California woman to receive $180,000 in discrimination suit
On behalf of The Kaufman Law Firm posted in Employee Rights on Thursday, July 10, 2014.

Everyone is entitled to fair treatment in their workplace. Each person is different and their individual needs and safety have to be taken into account. Unfortunately, although businesses are expected to accommodate employee disabilities, many workers suffer discrimination as a result of their medical conditions. This can come in many forms, but all are violations of employee rights and should not be tolerated.

In California, a diabetic woman has been offered $180,000 by her former employer, Walgreens. She was fired from her 18 year position over a dispute involving a bag of chips costing only $1.39. She had consumed the chips during a hypoglycemic attack, in order to stabilize her blood sugar. However, as she ate the chips prior to paying for them, her position was terminated.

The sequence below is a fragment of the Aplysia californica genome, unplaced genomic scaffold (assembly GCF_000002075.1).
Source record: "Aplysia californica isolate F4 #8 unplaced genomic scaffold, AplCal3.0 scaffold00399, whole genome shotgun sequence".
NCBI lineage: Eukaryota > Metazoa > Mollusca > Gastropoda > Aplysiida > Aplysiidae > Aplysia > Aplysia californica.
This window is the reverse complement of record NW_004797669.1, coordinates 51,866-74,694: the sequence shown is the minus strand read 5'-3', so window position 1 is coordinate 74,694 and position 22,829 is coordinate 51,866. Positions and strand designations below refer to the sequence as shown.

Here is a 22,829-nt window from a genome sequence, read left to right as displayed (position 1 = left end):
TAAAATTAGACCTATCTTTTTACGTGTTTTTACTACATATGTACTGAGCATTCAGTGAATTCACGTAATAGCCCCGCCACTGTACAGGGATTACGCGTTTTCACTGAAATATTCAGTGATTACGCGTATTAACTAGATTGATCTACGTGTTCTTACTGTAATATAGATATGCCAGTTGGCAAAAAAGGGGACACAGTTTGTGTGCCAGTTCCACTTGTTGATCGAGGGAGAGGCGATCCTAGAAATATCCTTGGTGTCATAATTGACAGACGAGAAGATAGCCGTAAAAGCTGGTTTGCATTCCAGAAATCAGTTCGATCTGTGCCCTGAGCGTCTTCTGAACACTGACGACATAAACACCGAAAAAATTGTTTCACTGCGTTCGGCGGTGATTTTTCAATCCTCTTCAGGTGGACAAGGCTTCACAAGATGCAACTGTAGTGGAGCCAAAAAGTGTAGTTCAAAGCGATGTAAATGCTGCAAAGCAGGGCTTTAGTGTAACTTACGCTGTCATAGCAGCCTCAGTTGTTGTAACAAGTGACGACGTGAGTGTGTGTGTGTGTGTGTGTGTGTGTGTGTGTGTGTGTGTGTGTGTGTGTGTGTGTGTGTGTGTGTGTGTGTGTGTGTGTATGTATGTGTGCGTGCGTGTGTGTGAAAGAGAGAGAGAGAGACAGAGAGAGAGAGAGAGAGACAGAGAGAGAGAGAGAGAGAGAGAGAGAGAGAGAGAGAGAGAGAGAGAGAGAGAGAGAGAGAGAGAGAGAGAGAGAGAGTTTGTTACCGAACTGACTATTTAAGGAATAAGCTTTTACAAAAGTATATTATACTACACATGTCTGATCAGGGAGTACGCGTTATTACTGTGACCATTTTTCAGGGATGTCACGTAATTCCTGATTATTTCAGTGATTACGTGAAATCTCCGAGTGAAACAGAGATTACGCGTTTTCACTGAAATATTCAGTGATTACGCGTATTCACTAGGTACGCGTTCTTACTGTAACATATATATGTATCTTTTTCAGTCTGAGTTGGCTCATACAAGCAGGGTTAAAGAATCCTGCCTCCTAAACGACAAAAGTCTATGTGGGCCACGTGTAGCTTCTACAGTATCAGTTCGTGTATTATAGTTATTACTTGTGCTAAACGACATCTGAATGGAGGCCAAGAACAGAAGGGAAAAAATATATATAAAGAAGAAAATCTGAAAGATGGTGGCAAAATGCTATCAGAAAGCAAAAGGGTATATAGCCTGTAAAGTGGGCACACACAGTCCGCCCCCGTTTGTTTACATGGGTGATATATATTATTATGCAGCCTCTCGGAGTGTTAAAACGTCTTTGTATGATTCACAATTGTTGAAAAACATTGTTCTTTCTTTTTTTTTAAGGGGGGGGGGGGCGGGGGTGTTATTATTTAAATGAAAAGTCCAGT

This was in spite of the fact that her employer had been aware of her Type II Diabetes for 13 years prior to the incident. According to attorneys, the company’s reaction was in violation of the Americans with Disabilities Act and demonstrated that it had not taken steps to accommodate the woman’s disability. Walgreens now plans to revise its methods for accommodating disabled employees. The company also intends to supply anti-discrimination training.

Other workers in California can feel heartened by this outcome. It is important that discriminatory and inconsiderate employers are challenged when they behave inappropriately. If you feel you have been mistreated by your employer, or even a colleague, it is vital to take action so the matter does not continue.

An attorney can advise you on your rights and help you to determine whether you have a case. If so, they may also be able to assist you in pursuing compensation and justice for the violation of your employee rights.

Source:

The San Francisco Appeal, “Walgreens Settles Federal Disability Discrimination Lawsuit,” Dennis Culver, July 2, 2014

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